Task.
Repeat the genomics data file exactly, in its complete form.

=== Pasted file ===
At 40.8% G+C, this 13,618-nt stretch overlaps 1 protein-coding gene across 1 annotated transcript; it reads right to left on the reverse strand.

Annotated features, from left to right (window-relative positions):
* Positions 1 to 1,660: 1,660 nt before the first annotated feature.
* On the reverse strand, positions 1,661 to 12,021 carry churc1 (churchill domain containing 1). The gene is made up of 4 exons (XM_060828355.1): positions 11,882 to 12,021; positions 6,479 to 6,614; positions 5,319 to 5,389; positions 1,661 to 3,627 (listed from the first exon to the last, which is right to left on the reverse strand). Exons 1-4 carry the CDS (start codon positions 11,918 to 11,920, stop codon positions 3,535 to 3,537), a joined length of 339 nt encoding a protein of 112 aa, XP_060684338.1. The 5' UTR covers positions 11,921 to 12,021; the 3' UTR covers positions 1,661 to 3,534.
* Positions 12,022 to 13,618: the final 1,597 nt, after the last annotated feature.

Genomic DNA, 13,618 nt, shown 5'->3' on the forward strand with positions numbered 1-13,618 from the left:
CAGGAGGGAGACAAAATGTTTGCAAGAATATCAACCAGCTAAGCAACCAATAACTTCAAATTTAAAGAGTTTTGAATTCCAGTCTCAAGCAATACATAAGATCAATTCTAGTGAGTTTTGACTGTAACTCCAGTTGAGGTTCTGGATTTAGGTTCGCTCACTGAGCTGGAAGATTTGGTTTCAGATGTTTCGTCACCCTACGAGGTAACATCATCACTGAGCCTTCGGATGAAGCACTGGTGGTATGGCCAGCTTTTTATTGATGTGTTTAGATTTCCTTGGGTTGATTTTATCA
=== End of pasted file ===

At 40.8% G+C, this 13,618-nt stretch overlaps 1 protein-coding gene across 1 annotated transcript; it reads right to left on the reverse strand.

Annotated features, from left to right (window-relative positions):
* Positions 1 to 1,660: 1,660 nt before the first annotated feature.
* On the reverse strand, positions 1,661 to 12,021 carry churc1 (churchill domain containing 1). The gene is made up of 4 exons (XM_060828355.1): positions 11,882 to 12,021; positions 6,479 to 6,614; positions 5,319 to 5,389; positions 1,661 to 3,627 (listed from the first exon to the last, which is right to left on the reverse strand). Exons 1-4 carry the CDS (start codon positions 11,918 to 11,920, stop codon positions 3,535 to 3,537), a joined length of 339 nt encoding a protein of 112 aa, XP_060684338.1. The 5' UTR covers positions 11,921 to 12,021; the 3' UTR covers positions 1,661 to 3,534.
* Positions 12,022 to 13,618: the final 1,597 nt, after the last annotated feature.

Genomic DNA, 13,618 nt, shown 5'->3' on the forward strand with positions numbered 1-13,618 from the left:
CAGGAGGGAGACAAAATGTTTGCAAGAATATCAACCAGCTAAGCAACCAATAACTTCAAATTTAAAGAGTTTTGAATTCCAGTCTCAAGCAATACATAAGATCAATTCTAGTGAGTTTTGACTGTAACTCCAGTTGAGGTTCTGGATTTAGGTTCGCTCACTGAGCTGGAAGATTTGGTTTCAGATGTTTCGTCACCCTACGAGGTAACATCATCACTGAGCCTTCGGATGAAGCACTGGTGGTATGGCCAGCTTTTTATTGATGTGTTTAGATTTCCTTGGGTTGATTTTATCA